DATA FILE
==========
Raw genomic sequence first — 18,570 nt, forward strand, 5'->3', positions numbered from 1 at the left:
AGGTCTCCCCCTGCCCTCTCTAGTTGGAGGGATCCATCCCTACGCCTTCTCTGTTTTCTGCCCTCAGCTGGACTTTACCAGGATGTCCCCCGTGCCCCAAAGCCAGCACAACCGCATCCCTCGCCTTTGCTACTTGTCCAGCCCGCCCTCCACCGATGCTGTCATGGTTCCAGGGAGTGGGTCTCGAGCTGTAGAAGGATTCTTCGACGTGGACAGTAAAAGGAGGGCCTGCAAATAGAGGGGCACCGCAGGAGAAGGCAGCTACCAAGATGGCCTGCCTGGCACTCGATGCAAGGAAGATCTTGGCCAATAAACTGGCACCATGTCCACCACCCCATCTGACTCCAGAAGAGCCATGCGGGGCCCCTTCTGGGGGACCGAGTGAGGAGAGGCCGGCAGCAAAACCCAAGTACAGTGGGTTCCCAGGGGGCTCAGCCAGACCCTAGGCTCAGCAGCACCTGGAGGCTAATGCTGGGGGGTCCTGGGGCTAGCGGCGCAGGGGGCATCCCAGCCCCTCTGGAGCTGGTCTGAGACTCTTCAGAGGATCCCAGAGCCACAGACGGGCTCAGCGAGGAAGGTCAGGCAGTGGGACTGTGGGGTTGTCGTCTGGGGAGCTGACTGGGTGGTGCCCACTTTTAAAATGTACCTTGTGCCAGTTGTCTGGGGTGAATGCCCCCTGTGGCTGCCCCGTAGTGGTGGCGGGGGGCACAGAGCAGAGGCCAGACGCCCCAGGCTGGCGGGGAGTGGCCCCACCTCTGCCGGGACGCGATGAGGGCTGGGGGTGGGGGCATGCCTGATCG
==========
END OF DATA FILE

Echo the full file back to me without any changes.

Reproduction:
Raw genomic sequence first — 18,570 nt, forward strand, 5'->3', positions numbered from 1 at the left:
AGGTCTCCCCCTGCCCTCTCTAGTTGGAGGGATCCATCCCTACGCCTTCTCTGTTTTCTGCCCTCAGCTGGACTTTACCAGGATGTCCCCCGTGCCCCAAAGCCAGCACAACCGCATCCCTCGCCTTTGCTACTTGTCCAGCCCGCCCTCCACCGATGCTGTCATGGTTCCAGGGAGTGGGTCTCGAGCTGTAGAAGGATTCTTCGACGTGGACAGTAAAAGGAGGGCCTGCAAATAGAGGGGCACCGCAGGAGAAGGCAGCTACCAAGATGGCCTGCCTGGCACTCGATGCAAGGAAGATCTTGGCCAATAAACTGGCACCATGTCCACCACCCCATCTGACTCCAGAAGAGCCATGCGGGGCCCCTTCTGGGGGACCGAGTGAGGAGAGGCCGGCAGCAAAACCCAAGTACAGTGGGTTCCCAGGGGGCTCAGCCAGACCCTAGGCTCAGCAGCACCTGGAGGCTAATGCTGGGGGGTCCTGGGGCTAGCGGCGCAGGGGGCATCCCAGCCCCTCTGGAGCTGGTCTGAGACTCTTCAGAGGATCCCAGAGCCACAGACGGGCTCAGCGAGGAAGGTCAGGCAGTGGGACTGTGGGGTTGTCGTCTGGGGAGCTGACTGGGTGGTGCCCACTTTTAAAATGTACCTTGTGCCAGTTGTCTGGGGTGAATGCCCCCTGTGGCTGCCCCGTAGTGGTGGCGGGGGGCACAGAGCAGAGGCCAGACGCCCCAGGCTGGCGGGGAGTGGCCCCACCTCTGCCGGGACGCGATGAGGGCTGGGGGTGGGGGCATGCCTGATCG